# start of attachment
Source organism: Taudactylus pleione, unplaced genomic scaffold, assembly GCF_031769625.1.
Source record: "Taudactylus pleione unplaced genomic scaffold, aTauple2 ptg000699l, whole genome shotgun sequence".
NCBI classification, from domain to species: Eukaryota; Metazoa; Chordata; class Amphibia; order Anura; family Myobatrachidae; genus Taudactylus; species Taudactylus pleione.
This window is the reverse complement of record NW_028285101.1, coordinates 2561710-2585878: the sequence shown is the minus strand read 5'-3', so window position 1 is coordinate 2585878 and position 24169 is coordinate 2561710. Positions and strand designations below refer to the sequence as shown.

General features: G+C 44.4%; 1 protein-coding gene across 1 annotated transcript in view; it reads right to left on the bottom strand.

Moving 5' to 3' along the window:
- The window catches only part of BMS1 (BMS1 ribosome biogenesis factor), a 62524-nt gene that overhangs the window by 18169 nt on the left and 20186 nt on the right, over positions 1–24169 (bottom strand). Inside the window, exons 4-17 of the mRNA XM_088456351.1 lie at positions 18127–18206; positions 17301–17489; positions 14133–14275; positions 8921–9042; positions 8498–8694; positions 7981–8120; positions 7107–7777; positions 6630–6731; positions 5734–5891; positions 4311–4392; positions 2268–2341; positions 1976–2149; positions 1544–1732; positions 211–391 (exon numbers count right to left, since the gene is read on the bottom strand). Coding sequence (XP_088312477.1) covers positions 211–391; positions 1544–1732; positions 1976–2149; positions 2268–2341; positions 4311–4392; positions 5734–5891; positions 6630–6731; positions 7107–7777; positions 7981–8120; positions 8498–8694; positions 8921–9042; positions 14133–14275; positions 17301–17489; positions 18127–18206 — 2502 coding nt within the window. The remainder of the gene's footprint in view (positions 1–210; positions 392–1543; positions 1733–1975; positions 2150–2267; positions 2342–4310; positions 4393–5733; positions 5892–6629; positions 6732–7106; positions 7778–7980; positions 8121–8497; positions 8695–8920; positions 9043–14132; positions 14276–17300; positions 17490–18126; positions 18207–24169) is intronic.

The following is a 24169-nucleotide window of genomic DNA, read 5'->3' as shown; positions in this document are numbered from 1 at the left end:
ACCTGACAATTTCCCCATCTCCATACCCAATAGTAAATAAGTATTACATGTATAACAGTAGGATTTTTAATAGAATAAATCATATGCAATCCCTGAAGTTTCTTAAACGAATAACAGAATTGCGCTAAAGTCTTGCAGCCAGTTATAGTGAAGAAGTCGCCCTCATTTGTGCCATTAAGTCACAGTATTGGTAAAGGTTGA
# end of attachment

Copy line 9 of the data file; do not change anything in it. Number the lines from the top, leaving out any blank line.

ACCTGACAATTTCCCCATCTCCATACCCAATAGTAAATAAGTATTACATGTATAACAGTAGGATTTTTAATAGAATAAATCATATGCAATCCCTGAAGTTTCTTAAACGAATAACAGAATTGCGCTAAAGTCTTGCAGCCAGTTATAGTGAAGAAGTCGCCCTCATTTGTGCCATTAAGTCACAGTATTGGTAAAGGTTGA